Dr Gareth Williams | School of Ocean Sciences | Bangor University

Dr Gareth Williams

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Room: 303 Craig Mair      Phone: +44(0)1248 382588

E-mail: g.j.williams@bangor.ac.uk      Twitter 

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I graduated in Marine Biology (University of Liverpool) in 2004 and completed an MSc in Marine Environmental Protection (Bangor University) in 2006. I began a PhD in Marine Biology (Victoria University of Wellington, New Zealand) in 2007 in coral disease ecology, combining macroecology, experimental ecology, and histopathology to identify disease baselines and drivers of disease prevalence on Pacific coral reefs. A focus study site of mine was Palmyra Atoll, an uninhabited atoll in the Northern Line Islands. After obtaining my PhD in 2010, I was awarded a post-doctoral scholarship at Scripps Institution of Oceanography, University of California San Diego (UCSD) where I continued to work on the macroecology of Pacific coral reefs. This role at Scripps transitioned into an Assistant Project Scientist position within the Center for Marine Biodiversity and Conservation in 2013. I left Scripps in late 2015 to return to the UK and take up my full-time role within the School of Ocean Sciences at Bangor University.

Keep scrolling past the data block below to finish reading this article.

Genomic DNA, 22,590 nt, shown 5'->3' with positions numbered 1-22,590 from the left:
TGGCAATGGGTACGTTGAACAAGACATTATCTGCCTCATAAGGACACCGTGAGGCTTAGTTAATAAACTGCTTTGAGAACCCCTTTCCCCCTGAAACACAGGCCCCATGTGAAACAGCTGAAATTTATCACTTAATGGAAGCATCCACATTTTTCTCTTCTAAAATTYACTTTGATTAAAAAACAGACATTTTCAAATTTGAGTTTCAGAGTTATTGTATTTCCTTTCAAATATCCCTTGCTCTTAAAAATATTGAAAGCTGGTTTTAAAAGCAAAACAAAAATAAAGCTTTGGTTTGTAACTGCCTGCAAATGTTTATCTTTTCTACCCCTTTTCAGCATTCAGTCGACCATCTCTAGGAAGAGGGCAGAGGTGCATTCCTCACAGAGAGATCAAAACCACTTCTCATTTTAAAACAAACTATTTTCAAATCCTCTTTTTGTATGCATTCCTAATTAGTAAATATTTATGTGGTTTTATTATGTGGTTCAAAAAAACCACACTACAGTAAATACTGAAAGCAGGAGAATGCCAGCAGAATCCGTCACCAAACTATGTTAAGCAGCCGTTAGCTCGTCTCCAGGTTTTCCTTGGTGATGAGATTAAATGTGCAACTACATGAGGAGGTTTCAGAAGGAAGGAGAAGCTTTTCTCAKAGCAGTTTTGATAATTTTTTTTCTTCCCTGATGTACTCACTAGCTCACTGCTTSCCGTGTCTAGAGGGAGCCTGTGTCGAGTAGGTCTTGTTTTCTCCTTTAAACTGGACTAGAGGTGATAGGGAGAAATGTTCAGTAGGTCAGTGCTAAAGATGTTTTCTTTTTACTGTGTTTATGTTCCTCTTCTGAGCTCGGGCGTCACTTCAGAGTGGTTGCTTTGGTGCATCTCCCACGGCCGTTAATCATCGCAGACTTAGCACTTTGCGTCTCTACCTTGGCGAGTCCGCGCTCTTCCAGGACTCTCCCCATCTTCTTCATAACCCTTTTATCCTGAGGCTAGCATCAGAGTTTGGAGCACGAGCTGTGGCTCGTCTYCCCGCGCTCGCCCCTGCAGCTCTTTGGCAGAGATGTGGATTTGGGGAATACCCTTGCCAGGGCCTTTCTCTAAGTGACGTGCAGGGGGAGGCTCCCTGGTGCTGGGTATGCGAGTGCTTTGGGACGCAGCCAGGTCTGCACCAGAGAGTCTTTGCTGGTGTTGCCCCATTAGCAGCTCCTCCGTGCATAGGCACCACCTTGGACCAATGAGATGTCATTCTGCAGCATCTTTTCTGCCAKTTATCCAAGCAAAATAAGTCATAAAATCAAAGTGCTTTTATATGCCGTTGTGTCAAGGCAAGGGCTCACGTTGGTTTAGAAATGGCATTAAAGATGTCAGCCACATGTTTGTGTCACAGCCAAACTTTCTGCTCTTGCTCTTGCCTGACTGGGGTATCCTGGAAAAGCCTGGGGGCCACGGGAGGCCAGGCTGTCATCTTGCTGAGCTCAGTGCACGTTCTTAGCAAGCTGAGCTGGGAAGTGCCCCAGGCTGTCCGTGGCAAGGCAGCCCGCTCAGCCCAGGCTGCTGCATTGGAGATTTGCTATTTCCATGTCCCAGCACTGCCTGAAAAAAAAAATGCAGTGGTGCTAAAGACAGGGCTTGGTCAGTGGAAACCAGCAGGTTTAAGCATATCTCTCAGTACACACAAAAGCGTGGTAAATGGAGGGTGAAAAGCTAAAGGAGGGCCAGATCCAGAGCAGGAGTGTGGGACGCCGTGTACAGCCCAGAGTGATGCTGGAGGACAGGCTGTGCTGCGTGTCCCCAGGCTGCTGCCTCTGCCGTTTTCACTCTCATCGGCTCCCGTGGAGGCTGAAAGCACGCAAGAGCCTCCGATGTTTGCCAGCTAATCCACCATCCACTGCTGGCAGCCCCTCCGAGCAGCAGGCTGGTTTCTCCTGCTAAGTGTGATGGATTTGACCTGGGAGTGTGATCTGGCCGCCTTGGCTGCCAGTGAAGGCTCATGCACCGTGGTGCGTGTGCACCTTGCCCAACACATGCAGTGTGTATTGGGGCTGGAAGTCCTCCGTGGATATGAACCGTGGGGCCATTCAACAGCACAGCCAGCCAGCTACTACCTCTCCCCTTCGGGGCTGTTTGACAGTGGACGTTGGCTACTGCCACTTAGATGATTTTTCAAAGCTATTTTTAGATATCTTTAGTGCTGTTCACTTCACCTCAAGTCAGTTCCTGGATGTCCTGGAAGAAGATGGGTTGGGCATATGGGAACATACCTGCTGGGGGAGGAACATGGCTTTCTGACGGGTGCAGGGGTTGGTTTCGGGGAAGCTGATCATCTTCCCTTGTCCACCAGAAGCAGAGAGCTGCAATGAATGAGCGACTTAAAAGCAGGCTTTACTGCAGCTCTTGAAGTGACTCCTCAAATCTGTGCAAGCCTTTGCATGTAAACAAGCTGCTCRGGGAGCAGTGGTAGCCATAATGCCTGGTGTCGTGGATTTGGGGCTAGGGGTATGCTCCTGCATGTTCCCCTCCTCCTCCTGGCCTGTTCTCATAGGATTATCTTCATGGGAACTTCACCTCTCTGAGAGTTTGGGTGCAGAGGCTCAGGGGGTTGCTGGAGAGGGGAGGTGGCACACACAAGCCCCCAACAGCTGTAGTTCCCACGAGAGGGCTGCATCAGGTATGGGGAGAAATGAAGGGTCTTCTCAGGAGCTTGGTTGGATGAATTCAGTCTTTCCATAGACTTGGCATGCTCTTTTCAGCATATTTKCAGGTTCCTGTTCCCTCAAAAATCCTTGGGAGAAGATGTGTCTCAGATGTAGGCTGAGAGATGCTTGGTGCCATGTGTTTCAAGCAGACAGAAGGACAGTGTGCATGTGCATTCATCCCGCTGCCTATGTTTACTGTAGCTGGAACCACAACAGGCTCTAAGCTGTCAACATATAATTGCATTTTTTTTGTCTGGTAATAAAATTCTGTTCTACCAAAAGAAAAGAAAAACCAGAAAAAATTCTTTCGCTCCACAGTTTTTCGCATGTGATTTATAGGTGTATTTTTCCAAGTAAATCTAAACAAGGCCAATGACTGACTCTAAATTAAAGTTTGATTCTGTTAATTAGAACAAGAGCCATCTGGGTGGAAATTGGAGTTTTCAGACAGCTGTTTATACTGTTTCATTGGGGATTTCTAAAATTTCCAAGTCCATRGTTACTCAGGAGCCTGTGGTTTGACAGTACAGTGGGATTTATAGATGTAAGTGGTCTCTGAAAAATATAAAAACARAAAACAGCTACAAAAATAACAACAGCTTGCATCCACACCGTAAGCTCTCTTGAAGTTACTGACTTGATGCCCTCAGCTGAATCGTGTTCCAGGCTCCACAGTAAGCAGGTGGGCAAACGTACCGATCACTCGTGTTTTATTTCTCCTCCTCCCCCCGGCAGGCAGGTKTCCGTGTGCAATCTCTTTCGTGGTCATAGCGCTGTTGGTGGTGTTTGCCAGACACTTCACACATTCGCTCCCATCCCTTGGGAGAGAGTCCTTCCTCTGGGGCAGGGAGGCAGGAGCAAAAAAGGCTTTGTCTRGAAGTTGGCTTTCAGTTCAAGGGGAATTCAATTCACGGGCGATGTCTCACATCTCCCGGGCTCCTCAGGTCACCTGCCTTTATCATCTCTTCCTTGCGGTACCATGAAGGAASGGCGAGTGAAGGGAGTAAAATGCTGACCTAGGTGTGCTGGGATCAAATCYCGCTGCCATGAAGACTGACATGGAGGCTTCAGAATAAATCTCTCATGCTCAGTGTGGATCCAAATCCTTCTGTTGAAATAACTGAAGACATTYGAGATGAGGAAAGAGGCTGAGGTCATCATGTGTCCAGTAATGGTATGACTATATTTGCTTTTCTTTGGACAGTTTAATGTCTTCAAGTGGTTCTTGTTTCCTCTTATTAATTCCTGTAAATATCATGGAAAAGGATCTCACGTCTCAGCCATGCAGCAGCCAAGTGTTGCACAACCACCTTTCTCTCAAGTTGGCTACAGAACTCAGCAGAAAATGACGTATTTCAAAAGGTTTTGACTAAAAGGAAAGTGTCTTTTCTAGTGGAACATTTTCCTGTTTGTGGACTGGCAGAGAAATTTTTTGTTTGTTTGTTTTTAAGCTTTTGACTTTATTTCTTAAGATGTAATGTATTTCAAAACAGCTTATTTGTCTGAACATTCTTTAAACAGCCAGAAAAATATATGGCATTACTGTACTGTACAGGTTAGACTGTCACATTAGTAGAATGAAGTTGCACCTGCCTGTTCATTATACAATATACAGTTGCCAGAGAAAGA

I am a marine ecologist specialising in coral reef ecology. My work focuses on the interaction of organisms with their environment, often taking a macroecological approach. I am particularly interested in how human activities and natural biophysical gradients interact to drive community patterns across multiple trophic levels (microbes to sharks) and scales (individual reefs to entire ocean basins). Much of my work incorporates remote coral reefs free from direct human impact, providing key replication at the unimpacted end of an intact-to-degraded ecosystem spectrum. By surveying across extensive geographical areas we address broad quesitons pertaining to: 1. the human, climatic and oceanographic drivers of coral reef ecosystem structure and function, 2. climate change impacts to coral reef ecosystems, 3. the spatial ecology of coral reefs, and 4. disease dynamics on coral reefs.

 

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